Hopefully, this will not be the last of its kind
EDITOR’S NOTE: This is yet another example of a federal program that may not exist for much longer if Trump and the Republican-controlled Congress continue their War on Science. – W. Collette
Mystic Aquarium in collaboration with the University of Connecticut’s Department of Marine Sciences at Avery Point (UConn-DMS), has been awarded a grant from the National Science Foundation. Mystic Aquarium is the first aquarium in the nation to be selected for such a grant.
Taking advantage of the expertise and partnership of two leading research and educational establishments focused on marine sciences, the $283,827 grant will develop and implement the Research Experiences for Undergraduates (REU) at UConn’s and Mystic Aquarium’s research laboratories, both located at UConn’s Avery Point campus.
This award is supported by the Division of Biological Infrastructure in the Directorate for Biological Sciences and the Division of Oceanic Sciences in the Directorate for Geosciences.
Led by Mystic Aquarium’s Chief Scientist, Tracy Romano, Ph.D., and UConn Avery Point faculty member in ecology and evolutionary biology Michael Finiguerra, students will engage in research projects investigating the overarching question of: How do environmental stressors affect the physiology, behavior, and ecology of phytoplankton and marine animals in relation to the marine ecosystem?
The three-year project will connect undergraduate students with established research mentors to investigate how global environmental change affects marine animals and their ecosystems.
"This award is a testimony to the depth and quality of Mystic Aquarium's marine science research focus,” said Mystic Aquarium President and CEO, Dr. Stephen M. Coan. “For over 40 years we have recognized that research is core to our mission."
Students will be offered a broad range of mentored research topics designed to support their investigation in relation to multiple trophic levels of the marine ecosystem.
Regular trips to Mystic Aquarium will be a major component, including educational tours, animal and ecosystem exhibit observations, job shadowing, group professional development seminars, and interaction with Aquarium resources as well as the general public.
Mentors include Mystic Aquarium scientists Dr. Tracy Romano (PI and project leader) and Dr. Paul Anderson, as well as UConn-DMS scientists Dr. Heidi Dierssen, Dr. Ann Bucklin, Dr. Hans Dam, Dr. George McManus, Dr. Evan Ward, and Dr. Hannes Baumann. Co-PI, Dr. Michael Finiguerra, a former REU student, will organize the day-to day operations of the REU.
“UConn Avery Point has a close relationship with Mystic Aquarium, and that strong foundation positions us to share our regional resources and expertise nationally with deserving future scientists,” said Annemarie Seifert, director of UConn Avery Point. “We are very excited to welcome diverse students from around the country to the University of Connecticut, the Avery Point campus, and our distinct maritime region.”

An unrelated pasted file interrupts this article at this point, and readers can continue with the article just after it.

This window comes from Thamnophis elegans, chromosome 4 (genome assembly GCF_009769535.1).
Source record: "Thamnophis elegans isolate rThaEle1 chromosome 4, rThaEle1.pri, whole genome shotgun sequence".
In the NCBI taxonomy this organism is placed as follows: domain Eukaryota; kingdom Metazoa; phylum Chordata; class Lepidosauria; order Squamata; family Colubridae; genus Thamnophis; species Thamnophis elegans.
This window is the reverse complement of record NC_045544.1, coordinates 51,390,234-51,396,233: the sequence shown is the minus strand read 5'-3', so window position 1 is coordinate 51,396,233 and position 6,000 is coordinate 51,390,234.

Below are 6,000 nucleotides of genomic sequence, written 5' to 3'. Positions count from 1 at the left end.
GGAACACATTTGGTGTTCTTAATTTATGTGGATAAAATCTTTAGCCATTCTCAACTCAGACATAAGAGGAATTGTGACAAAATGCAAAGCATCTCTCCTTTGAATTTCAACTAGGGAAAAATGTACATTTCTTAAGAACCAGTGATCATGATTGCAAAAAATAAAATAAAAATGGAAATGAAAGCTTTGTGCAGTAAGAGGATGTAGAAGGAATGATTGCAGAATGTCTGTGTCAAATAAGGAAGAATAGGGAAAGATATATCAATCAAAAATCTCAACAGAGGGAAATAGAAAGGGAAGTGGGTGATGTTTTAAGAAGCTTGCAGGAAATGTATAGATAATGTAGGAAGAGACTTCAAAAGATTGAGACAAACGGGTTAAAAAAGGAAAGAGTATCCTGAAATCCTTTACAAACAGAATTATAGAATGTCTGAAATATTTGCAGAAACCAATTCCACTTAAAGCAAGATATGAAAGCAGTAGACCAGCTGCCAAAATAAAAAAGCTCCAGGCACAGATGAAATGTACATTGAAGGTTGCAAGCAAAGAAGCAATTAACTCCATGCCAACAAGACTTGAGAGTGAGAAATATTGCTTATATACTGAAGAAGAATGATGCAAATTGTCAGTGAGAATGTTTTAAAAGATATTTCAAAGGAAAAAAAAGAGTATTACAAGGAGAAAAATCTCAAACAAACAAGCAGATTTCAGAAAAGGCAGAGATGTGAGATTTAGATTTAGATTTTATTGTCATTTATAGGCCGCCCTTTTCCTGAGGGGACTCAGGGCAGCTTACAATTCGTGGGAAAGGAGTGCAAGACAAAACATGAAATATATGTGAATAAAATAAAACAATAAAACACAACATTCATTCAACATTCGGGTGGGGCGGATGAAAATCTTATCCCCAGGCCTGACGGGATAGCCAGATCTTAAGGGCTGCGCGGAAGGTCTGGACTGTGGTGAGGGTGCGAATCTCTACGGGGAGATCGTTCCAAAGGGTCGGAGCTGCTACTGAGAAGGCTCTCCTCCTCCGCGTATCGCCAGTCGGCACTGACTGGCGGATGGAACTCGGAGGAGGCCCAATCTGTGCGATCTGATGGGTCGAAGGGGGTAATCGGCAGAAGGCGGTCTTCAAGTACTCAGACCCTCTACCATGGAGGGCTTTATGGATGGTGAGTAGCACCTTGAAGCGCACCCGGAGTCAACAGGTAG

A total of 24 students – eight per year – will participate in the 10-week program that will give students a chance to develop scientific laboratory and field-based research skills. They will receive a stipend, housing, and meal and travel allowances.
Students will be selected based on a personal statement of interest in marine sciences, academic record, letters of recommendation, and explanation of desired research mentors.
“The base of students for this program will be recruited from underrepresented minority ethnic groups, particularly American Indians and Alaskan Natives, as well as academic institutions where research opportunities in STEM are limited,” said Dr. Tracy Romano, Vice President of Research and Chief Scientist for Mystic Aquarium.
Programming will take place during the summers of 2017, 2018 and 2019.
“Anthropogenic and environmental stressors such as pollution and climate change are increasingly more threatening to marine ecosystems across the globe; further highlighting the critical need for researchers of today and tomorrow to better understand the impacts of these stressors on animals and their ecosystems,” added Romano.
The overarching project goal is to provide students with an immersive research experience that encourages them to pursue postgraduate studies and/or careers in marine science or other science, technology, engineering, and math (STEM) fields. The REU will culminate in student presentations at the Aquarium for both scientific and public audiences.
“Our objective is that this project will have a broader impact on the future STEM workforce by increasing its diversity-promoting scientific literacy in underrepresented communities and science arenas at large and exposing students with expanded STEM career opportunities,” added Dr. Coan.